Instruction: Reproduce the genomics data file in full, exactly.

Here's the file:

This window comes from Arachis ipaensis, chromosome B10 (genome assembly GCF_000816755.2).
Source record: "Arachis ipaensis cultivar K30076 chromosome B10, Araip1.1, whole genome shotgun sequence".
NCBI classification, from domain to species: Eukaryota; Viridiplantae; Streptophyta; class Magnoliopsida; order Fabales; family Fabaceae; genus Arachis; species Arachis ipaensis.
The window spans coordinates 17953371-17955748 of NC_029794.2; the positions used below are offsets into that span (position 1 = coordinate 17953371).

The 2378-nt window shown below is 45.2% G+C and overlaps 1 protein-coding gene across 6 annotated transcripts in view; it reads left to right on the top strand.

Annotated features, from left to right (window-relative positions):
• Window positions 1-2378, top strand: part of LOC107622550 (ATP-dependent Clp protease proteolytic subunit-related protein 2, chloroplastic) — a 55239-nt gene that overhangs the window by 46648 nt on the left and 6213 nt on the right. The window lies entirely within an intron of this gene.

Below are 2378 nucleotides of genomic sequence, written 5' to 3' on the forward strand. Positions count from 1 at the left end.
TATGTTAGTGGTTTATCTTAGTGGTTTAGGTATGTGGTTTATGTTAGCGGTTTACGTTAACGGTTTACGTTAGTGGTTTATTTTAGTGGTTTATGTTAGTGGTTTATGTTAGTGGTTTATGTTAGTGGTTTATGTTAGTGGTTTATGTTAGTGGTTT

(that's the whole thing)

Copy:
This window comes from Arachis ipaensis, chromosome B10 (genome assembly GCF_000816755.2).
Source record: "Arachis ipaensis cultivar K30076 chromosome B10, Araip1.1, whole genome shotgun sequence".
NCBI classification, from domain to species: Eukaryota; Viridiplantae; Streptophyta; class Magnoliopsida; order Fabales; family Fabaceae; genus Arachis; species Arachis ipaensis.
The window spans coordinates 17953371-17955748 of NC_029794.2; the positions used below are offsets into that span (position 1 = coordinate 17953371).

The 2378-nt window shown below is 45.2% G+C and overlaps 1 protein-coding gene across 6 annotated transcripts in view; it reads left to right on the top strand.

Annotated features, from left to right (window-relative positions):
• Window positions 1-2378, top strand: part of LOC107622550 (ATP-dependent Clp protease proteolytic subunit-related protein 2, chloroplastic) — a 55239-nt gene that overhangs the window by 46648 nt on the left and 6213 nt on the right. The window lies entirely within an intron of this gene.

Below are 2378 nucleotides of genomic sequence, written 5' to 3' on the forward strand. Positions count from 1 at the left end.
TATGTTAGTGGTTTATCTTAGTGGTTTAGGTATGTGGTTTATGTTAGCGGTTTACGTTAACGGTTTACGTTAGTGGTTTATTTTAGTGGTTTATGTTAGTGGTTTATGTTAGTGGTTTATGTTAGTGGTTTATGTTAGTGGTTTATGTTAGTGGTTT